A volunteer firefighter did not disclose his hearing loss and lately it has got worse. He cannot hear traffic on the highway when responding to accidents. He also cannot hear commands from other firefighers. Has anybody had to deal with this issue?
Although the situation is a bit unusual, the legal Q it raises is a common one. Let me break it down.
As you know, employers must accommodate disabled employees to the point of undue hardship. As a general rule, an accommodation constitutes undue hardship when it would put other workers (or third parties like visitors or people near the site) in serious danger. So the first thing you’d need to determine is whether the firefighter’s hearing problems are posing such a danger. Without knowing all the facts, I’d say they are.
Result: You probably don’t have to let him keep doing the job unless the hearing problem is addressed, e.g., he gets a hearing aid. Having co-workers use hand signals may also work although that wouldn’t solve the traffic danger. Normally, you’d also have to explore reassigning the employee to a less safety-sensitive position but that’s probably not the case since this is a volunteer firefighter.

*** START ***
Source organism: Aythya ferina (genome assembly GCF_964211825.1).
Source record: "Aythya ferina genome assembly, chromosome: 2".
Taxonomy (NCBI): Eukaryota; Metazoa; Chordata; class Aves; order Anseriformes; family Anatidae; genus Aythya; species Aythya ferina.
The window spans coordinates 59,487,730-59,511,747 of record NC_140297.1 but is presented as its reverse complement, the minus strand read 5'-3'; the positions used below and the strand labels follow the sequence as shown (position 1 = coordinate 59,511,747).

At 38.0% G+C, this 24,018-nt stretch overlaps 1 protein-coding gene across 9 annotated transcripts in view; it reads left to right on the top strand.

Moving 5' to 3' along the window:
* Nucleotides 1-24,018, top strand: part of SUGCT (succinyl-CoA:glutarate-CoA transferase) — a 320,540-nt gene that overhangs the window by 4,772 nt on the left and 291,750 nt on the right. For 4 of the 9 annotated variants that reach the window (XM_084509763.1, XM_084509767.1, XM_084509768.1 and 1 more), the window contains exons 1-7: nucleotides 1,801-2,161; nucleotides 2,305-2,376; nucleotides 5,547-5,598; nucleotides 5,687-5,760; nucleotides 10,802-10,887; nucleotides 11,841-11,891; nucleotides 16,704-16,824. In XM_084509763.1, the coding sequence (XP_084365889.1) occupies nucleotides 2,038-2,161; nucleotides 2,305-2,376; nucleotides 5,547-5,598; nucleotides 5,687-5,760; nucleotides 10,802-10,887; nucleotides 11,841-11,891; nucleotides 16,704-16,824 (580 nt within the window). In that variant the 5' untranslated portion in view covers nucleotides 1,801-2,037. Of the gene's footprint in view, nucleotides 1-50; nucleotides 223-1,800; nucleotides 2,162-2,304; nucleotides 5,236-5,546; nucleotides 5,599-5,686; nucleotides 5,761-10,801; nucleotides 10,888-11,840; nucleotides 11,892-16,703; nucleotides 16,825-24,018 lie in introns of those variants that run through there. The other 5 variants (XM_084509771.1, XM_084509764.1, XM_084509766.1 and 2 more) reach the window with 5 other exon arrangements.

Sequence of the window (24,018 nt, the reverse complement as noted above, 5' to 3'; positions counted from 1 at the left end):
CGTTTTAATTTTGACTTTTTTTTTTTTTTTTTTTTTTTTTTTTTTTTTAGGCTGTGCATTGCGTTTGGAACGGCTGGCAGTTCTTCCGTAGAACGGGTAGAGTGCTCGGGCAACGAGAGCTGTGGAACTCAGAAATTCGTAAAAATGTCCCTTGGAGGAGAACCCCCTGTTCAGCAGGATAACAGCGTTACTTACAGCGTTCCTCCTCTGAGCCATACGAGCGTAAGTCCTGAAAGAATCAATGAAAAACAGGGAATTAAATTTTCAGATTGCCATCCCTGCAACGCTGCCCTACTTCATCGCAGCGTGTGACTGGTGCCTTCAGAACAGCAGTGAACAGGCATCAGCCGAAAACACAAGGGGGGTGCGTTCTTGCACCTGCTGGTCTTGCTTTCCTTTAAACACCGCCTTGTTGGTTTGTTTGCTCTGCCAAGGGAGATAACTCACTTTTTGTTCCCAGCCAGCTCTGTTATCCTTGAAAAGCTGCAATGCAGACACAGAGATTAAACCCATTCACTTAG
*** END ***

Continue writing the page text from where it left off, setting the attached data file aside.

But there’s also a second part of complying with accommodations duties, namely, following the right accommodations procedures. That would include doing a medical assessment and attempting to find an accommodation that’s suitable to his capabilities and needs.
BTW, if your Q is literally, “has anybody else had to deal with this?”, let me know and we’ll set this up as a Survey. email@example.com. One way or another, I hope this helps. Glenn